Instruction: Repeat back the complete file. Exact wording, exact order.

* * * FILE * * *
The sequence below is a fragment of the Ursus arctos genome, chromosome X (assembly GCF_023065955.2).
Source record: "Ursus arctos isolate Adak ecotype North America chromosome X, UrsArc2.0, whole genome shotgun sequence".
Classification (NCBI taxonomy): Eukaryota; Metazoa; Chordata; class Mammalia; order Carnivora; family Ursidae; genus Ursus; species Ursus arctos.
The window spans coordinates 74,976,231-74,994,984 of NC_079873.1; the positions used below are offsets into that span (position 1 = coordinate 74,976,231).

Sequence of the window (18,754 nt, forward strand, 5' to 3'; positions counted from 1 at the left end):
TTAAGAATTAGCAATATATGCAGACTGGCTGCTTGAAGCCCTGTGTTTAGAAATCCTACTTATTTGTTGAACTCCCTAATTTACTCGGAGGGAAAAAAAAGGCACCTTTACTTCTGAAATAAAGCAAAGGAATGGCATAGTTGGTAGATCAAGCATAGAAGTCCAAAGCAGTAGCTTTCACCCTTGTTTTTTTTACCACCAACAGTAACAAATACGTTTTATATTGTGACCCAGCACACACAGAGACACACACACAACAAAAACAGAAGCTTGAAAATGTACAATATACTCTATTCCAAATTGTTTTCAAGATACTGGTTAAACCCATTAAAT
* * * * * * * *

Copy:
The sequence below is a fragment of the Ursus arctos genome, chromosome X (assembly GCF_023065955.2).
Source record: "Ursus arctos isolate Adak ecotype North America chromosome X, UrsArc2.0, whole genome shotgun sequence".
Classification (NCBI taxonomy): Eukaryota; Metazoa; Chordata; class Mammalia; order Carnivora; family Ursidae; genus Ursus; species Ursus arctos.
The window spans coordinates 74,976,231-74,994,984 of NC_079873.1; the positions used below are offsets into that span (position 1 = coordinate 74,976,231).

Sequence of the window (18,754 nt, forward strand, 5' to 3'; positions counted from 1 at the left end):
TTAAGAATTAGCAATATATGCAGACTGGCTGCTTGAAGCCCTGTGTTTAGAAATCCTACTTATTTGTTGAACTCCCTAATTTACTCGGAGGGAAAAAAAAGGCACCTTTACTTCTGAAATAAAGCAAAGGAATGGCATAGTTGGTAGATCAAGCATAGAAGTCCAAAGCAGTAGCTTTCACCCTTGTTTTTTTTACCACCAACAGTAACAAATACGTTTTATATTGTGACCCAGCACACACAGAGACACACACACAACAAAAACAGAAGCTTGAAAATGTACAATATACTCTATTCCAAATTGTTTTCAAGATACTGGTTAAACCCATTAAAT